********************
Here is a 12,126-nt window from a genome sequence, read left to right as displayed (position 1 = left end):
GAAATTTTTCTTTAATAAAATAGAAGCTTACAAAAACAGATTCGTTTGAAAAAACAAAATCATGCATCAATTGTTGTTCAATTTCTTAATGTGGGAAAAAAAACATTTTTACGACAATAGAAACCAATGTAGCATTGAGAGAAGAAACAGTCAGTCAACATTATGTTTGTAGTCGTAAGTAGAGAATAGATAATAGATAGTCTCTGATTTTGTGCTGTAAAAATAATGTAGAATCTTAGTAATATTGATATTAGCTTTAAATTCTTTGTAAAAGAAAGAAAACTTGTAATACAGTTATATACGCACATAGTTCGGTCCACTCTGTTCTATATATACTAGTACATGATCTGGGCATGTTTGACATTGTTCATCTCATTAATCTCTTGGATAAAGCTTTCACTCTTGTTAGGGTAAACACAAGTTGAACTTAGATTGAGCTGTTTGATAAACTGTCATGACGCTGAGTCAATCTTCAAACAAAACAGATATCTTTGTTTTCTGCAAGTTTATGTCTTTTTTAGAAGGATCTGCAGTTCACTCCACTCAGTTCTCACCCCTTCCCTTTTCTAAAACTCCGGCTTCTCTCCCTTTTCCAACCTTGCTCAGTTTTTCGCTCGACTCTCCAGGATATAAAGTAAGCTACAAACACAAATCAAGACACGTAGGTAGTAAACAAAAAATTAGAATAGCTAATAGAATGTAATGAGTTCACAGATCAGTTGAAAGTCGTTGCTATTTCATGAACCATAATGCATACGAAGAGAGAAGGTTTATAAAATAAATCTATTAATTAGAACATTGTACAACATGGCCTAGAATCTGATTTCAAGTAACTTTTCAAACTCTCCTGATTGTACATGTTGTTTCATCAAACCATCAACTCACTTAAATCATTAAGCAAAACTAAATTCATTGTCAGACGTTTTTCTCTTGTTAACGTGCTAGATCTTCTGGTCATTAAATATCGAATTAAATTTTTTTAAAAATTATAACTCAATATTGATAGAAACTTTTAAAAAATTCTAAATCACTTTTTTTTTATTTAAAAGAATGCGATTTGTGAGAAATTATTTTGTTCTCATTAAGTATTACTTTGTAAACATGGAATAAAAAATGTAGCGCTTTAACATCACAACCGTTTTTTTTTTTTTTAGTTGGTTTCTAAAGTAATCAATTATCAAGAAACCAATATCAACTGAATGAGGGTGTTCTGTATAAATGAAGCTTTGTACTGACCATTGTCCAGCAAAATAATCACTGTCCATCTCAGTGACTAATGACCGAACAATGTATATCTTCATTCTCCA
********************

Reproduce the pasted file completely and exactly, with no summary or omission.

Here is a 12,126-nt window from a genome sequence, read left to right as displayed (position 1 = left end):
GAAATTTTTCTTTAATAAAATAGAAGCTTACAAAAACAGATTCGTTTGAAAAAACAAAATCATGCATCAATTGTTGTTCAATTTCTTAATGTGGGAAAAAAAACATTTTTACGACAATAGAAACCAATGTAGCATTGAGAGAAGAAACAGTCAGTCAACATTATGTTTGTAGTCGTAAGTAGAGAATAGATAATAGATAGTCTCTGATTTTGTGCTGTAAAAATAATGTAGAATCTTAGTAATATTGATATTAGCTTTAAATTCTTTGTAAAAGAAAGAAAACTTGTAATACAGTTATATACGCACATAGTTCGGTCCACTCTGTTCTATATATACTAGTACATGATCTGGGCATGTTTGACATTGTTCATCTCATTAATCTCTTGGATAAAGCTTTCACTCTTGTTAGGGTAAACACAAGTTGAACTTAGATTGAGCTGTTTGATAAACTGTCATGACGCTGAGTCAATCTTCAAACAAAACAGATATCTTTGTTTTCTGCAAGTTTATGTCTTTTTTAGAAGGATCTGCAGTTCACTCCACTCAGTTCTCACCCCTTCCCTTTTCTAAAACTCCGGCTTCTCTCCCTTTTCCAACCTTGCTCAGTTTTTCGCTCGACTCTCCAGGATATAAAGTAAGCTACAAACACAAATCAAGACACGTAGGTAGTAAACAAAAAATTAGAATAGCTAATAGAATGTAATGAGTTCACAGATCAGTTGAAAGTCGTTGCTATTTCATGAACCATAATGCATACGAAGAGAGAAGGTTTATAAAATAAATCTATTAATTAGAACATTGTACAACATGGCCTAGAATCTGATTTCAAGTAACTTTTCAAACTCTCCTGATTGTACATGTTGTTTCATCAAACCATCAACTCACTTAAATCATTAAGCAAAACTAAATTCATTGTCAGACGTTTTTCTCTTGTTAACGTGCTAGATCTTCTGGTCATTAAATATCGAATTAAATTTTTTTAAAAATTATAACTCAATATTGATAGAAACTTTTAAAAAATTCTAAATCACTTTTTTTTTATTTAAAAGAATGCGATTTGTGAGAAATTATTTTGTTCTCATTAAGTATTACTTTGTAAACATGGAATAAAAAATGTAGCGCTTTAACATCACAACCGTTTTTTTTTTTTTTAGTTGGTTTCTAAAGTAATCAATTATCAAGAAACCAATATCAACTGAATGAGGGTGTTCTGTATAAATGAAGCTTTGTACTGACCATTGTCCAGCAAAATAATCACTGTCCATCTCAGTGACTAATGACCGAACAATGTATATCTTCATTCTCCA